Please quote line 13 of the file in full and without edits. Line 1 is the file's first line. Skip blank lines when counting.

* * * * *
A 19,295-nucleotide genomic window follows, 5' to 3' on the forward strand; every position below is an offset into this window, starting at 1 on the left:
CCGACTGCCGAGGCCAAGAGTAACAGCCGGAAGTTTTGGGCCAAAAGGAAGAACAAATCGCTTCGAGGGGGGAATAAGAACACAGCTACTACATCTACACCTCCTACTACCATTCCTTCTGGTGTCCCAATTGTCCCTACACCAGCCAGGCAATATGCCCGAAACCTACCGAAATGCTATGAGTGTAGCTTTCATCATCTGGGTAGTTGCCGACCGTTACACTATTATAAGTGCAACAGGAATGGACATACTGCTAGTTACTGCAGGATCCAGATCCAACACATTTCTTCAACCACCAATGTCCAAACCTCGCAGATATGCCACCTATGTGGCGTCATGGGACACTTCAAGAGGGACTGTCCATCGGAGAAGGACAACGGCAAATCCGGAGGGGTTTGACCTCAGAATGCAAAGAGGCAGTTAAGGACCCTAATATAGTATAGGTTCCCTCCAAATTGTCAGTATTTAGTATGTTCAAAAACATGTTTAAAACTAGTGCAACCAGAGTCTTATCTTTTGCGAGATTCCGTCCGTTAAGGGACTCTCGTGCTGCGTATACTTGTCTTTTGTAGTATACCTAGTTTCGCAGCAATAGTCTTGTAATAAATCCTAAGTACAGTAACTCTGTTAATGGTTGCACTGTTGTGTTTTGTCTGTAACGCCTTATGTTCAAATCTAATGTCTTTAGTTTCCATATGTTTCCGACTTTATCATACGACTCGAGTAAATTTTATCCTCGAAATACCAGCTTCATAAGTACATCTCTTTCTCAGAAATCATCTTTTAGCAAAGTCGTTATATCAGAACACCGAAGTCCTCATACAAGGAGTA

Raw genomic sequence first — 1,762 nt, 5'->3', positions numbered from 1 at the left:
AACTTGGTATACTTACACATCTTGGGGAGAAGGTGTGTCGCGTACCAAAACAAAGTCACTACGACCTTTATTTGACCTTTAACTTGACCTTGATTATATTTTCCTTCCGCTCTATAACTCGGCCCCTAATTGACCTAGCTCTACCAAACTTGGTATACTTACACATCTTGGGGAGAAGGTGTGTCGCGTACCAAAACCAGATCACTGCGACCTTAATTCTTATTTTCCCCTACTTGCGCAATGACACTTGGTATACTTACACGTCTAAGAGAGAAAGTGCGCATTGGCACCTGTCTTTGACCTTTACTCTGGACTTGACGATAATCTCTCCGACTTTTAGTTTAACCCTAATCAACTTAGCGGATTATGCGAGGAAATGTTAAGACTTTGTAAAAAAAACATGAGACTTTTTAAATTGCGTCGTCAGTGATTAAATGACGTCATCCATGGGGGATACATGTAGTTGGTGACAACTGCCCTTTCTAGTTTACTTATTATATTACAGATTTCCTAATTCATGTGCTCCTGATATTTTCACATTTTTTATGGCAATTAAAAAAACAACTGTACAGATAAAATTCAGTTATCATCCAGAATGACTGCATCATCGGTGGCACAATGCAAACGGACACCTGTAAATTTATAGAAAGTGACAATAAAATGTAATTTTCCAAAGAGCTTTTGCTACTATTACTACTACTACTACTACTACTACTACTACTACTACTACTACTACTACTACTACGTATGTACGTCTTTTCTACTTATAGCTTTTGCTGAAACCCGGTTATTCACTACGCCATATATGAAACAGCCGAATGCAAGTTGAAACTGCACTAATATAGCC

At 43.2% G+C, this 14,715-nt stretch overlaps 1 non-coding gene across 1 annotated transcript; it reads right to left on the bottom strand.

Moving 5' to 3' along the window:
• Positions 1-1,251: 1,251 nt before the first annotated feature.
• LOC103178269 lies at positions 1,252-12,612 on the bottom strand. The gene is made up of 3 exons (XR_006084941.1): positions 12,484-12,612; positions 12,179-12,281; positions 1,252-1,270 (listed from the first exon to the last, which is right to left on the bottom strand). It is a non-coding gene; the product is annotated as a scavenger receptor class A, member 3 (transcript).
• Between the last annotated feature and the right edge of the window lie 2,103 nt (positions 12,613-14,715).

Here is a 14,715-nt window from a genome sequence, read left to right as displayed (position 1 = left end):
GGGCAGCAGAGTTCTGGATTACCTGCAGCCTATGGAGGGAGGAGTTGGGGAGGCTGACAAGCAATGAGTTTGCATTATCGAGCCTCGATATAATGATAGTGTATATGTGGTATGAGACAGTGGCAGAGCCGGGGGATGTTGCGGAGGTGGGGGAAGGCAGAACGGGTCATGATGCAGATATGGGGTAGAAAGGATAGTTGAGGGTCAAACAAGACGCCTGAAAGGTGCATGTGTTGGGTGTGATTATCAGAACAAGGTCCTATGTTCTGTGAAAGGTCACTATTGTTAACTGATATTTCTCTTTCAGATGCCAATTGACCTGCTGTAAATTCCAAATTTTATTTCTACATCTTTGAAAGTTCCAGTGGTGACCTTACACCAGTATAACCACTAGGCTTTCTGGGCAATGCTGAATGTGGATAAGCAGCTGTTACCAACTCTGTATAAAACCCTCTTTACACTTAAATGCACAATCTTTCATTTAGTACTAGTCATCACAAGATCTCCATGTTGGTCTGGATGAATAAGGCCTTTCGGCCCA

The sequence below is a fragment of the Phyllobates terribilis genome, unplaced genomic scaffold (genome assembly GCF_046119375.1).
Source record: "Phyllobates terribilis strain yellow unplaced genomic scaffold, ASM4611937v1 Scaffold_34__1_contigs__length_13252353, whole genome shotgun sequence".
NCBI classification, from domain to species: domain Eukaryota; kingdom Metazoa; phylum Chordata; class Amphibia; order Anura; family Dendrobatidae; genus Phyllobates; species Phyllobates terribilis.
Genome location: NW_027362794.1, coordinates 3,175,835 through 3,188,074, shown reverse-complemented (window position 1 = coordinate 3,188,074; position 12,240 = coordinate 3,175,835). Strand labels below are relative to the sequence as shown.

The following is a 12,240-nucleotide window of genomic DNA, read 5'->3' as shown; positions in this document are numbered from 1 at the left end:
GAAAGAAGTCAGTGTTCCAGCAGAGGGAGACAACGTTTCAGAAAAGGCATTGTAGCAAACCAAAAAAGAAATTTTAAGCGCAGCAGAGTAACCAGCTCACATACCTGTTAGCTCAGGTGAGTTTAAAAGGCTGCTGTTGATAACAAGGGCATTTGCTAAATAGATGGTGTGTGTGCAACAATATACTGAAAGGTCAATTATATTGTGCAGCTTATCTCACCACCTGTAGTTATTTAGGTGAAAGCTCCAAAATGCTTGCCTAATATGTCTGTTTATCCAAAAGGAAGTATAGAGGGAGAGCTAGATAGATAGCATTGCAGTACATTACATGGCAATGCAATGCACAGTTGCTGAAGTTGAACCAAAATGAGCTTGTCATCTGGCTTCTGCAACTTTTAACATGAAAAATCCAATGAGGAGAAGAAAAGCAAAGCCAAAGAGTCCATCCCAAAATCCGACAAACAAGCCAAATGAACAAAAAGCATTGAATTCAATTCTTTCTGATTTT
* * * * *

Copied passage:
Source record: "Phyllobates terribilis strain yellow unplaced genomic scaffold, ASM4611937v1 Scaffold_34__1_contigs__length_13252353, whole genome shotgun sequence".